The next morning a Malazan patrol tries to extort him as they have been doing to the rest of the neighborhood. When he offers no money, the sergeant tries to beat him. When the priest grabs the truncheon from the leader and breaks it in half, the sergeant gives him a warning—pay up next time or else it’s jail, and from there it’s the wall at Korel.


Watching them leave, the priest thinks things are worse here than he’d heard, and that it’s a good thing his old commander isn’t here since he’d toss the soldiers into prison. He considers how “occupation and subjugation of a population—intended or not—is an ugly thing… Brings out the worst in both actors.” He believes he’s found “fertile ground” to do some recruiting for his God, and seems to be formulating a plan.


In the city of Delanss on the Falar subcontinent, Greymane (going by his given name of Orjin) has opened a training academy. Coots, Stalker and Badlands had taught for a while, but their methods were a bit “strenuous” and so they’d headed off west by ship. Stoop, the Avowed that had been hanging around Kyle has also faded away. Since Greymane has had to keep his impressive military past a secret so as to avoid being hunted down, his school hasn’t been doing well, and financial issues are starting to take their toll. An aristocrat enters the school and inquires about Greymane’s credentials and what he thinks of the new Emperor—Mallick Rel, telling him Rel is a Falari and those who knew him are not surprised at his rise. Greymane says he was impressed Rel didn’t prosecute the rebellious officers. The aristocrat says he’s looking for a school for his son and thinks Greymane’s might be it, then leaves. Three other strangers, young, arrogant, and armed, enter.


The three newcomers tell Greymane they’re there to see if his instruction could possibly match that of the other famed schools in Delanss and they draw swords. Greymane wins, but Kyle is surprised/worried by how winded he is afterward.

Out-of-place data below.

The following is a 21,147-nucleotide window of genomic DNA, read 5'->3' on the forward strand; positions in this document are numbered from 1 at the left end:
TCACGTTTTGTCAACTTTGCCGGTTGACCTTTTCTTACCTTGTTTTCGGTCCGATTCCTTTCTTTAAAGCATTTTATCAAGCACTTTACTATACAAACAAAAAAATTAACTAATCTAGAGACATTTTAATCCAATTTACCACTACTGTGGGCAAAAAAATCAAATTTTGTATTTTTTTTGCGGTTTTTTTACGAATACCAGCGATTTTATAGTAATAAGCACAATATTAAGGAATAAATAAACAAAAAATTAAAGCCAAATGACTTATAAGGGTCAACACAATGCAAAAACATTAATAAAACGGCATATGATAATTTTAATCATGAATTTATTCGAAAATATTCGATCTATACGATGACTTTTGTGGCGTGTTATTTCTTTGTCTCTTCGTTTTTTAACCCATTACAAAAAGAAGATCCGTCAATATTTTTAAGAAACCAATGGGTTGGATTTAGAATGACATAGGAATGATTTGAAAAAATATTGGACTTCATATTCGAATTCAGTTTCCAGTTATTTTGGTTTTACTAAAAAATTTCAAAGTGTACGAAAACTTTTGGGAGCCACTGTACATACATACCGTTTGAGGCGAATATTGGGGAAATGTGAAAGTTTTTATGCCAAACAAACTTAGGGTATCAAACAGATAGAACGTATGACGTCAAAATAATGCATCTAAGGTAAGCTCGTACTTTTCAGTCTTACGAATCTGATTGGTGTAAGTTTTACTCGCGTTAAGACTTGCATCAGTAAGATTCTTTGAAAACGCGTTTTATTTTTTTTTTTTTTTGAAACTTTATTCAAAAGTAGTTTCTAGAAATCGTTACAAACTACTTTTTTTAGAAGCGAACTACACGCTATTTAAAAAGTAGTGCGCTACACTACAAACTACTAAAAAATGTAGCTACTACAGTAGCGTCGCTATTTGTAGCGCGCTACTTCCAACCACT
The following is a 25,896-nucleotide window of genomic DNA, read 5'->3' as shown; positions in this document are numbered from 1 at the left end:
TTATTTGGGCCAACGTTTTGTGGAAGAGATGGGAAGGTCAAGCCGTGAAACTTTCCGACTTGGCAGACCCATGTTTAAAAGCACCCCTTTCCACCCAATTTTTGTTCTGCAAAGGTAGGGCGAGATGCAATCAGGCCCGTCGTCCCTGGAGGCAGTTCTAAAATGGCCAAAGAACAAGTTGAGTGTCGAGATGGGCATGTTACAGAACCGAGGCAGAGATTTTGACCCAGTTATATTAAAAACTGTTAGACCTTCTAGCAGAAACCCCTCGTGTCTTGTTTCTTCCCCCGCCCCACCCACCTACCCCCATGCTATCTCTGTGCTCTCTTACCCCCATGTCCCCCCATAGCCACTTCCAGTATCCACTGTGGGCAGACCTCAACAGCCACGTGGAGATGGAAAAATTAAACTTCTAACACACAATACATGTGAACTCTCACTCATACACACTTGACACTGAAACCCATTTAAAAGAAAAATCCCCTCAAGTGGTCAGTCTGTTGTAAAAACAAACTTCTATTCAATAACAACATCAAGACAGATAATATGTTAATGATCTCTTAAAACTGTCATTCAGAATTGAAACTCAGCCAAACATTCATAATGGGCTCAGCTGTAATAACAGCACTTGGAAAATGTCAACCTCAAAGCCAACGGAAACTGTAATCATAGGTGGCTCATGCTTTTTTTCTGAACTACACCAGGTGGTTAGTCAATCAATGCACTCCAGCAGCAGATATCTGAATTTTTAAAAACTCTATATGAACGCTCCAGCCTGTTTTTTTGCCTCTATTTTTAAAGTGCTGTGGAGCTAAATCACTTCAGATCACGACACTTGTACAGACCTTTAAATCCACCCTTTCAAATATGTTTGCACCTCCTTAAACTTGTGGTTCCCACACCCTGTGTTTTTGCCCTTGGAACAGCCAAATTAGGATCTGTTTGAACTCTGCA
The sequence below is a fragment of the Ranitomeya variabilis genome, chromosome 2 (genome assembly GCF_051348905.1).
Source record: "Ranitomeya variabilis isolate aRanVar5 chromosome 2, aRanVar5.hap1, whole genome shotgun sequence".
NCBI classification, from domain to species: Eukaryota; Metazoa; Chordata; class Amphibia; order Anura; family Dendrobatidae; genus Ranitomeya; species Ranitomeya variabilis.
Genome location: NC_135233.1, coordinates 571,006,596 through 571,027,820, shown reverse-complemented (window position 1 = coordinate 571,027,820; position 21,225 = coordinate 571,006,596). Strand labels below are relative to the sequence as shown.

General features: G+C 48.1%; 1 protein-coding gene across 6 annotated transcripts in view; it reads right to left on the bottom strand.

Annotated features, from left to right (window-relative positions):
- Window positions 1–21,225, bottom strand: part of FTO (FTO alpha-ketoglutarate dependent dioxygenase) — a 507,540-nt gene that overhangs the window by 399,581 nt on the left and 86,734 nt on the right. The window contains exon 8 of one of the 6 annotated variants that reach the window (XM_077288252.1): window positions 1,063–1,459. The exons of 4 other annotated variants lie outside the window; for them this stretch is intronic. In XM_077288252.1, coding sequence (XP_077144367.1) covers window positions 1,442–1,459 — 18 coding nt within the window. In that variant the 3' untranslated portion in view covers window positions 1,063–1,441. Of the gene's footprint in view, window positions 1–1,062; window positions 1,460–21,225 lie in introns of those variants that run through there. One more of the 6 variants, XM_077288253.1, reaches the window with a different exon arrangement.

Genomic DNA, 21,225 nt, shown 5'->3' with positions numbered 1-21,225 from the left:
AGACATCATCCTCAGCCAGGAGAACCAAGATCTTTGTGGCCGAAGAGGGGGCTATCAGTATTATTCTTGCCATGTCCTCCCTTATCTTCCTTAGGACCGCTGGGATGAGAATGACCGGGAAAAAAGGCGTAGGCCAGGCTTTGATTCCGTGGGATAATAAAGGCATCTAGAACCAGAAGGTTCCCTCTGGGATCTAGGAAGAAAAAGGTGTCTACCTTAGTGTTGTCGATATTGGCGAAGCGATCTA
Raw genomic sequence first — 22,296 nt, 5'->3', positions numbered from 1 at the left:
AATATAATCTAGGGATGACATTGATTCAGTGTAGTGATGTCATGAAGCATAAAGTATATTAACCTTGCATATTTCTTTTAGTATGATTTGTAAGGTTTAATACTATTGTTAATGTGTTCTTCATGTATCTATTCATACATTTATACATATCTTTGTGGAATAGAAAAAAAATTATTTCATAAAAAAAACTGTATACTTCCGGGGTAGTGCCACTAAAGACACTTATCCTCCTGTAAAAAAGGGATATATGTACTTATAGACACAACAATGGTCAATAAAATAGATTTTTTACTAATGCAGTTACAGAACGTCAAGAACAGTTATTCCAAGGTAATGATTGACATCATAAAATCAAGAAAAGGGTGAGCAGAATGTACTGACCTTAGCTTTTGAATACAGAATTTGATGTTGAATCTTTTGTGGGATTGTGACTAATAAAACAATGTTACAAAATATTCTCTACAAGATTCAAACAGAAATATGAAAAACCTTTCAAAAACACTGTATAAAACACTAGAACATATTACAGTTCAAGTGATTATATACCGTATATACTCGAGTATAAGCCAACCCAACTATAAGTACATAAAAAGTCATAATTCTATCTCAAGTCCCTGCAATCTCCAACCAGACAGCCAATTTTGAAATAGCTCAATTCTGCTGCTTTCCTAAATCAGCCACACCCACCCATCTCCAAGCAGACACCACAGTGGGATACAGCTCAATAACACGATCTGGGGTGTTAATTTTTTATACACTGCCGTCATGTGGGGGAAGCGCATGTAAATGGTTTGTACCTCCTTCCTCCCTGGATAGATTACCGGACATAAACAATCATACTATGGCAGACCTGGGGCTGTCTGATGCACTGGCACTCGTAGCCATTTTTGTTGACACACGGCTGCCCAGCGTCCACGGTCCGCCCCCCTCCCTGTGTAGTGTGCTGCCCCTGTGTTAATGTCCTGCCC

One of the youths meets the nobleman from earlier—his father—and confirms that Greymane must be “the one.” The father says he’ll send word and orders his son to get men to watch the school, warning him he’ll tolerate no retribution.


In the town of Thickton, on the Straten subcontinent, Kuhn Eshen (“The Nose”), brings his ship offshore to see if Straten has reopened for trade after rumors of a group of mercenaries “carving out a private kingdom” long ago. He notes a strange, leather-clad woman watching his crew. Overhearing him stalking about the Stormwall, she introduces herself as an agent of the governor of this province (Haven). He tells her his news—the number of “Chosen” who fight on the wall has decreased, but a new fighter called “Bars” has newly arrived and proven himself a champion. The woman reacts strongly at the name and she takes off. The trade agent tells Kuhn her name is Janeth and she is warder—she and her men enforce the laws, guard the coast, drive off the occasional raider from Mare. The governor, he says, is named “Blues” and lives in the old fort called Haven, though nobody has seen him much recently.


Amanda’s Reaction

Nice to see you all again! Hope we still see lots of you through this Esslemont read. What have you been up to in the free evenings since finishing Toll the Hounds? Did you read ahead? I mostly knit, started learning crochet and started back at hockey. But now all refreshed and ready to dive back into the Malazan world. So let’s get cracking!

So first we join Eli in the Elder Age, watching as he sees something plummeting to earth. Now, we’ve seen lots of things plummet to earth in the Malazan series—gods, jade statues, shards from the moon. I find it interesting that, immediately after we’ve seen the moon shatter in Toll the Hounds, this is mentioned: “Perhaps it was another of the moons falling, as he’d heard told of in legends.”

It’s funny how real life events can colour reading, since I immediately thought about tsunamis and the hideous damage they cause when I read: “Run, little ‘uns, run! The water comes to reclaim the land!”

Who else now struggles to see references to Walls without thinking about A Song of Fire and Ice? Anyway, BW, so back to the Stormwall before it even came into being…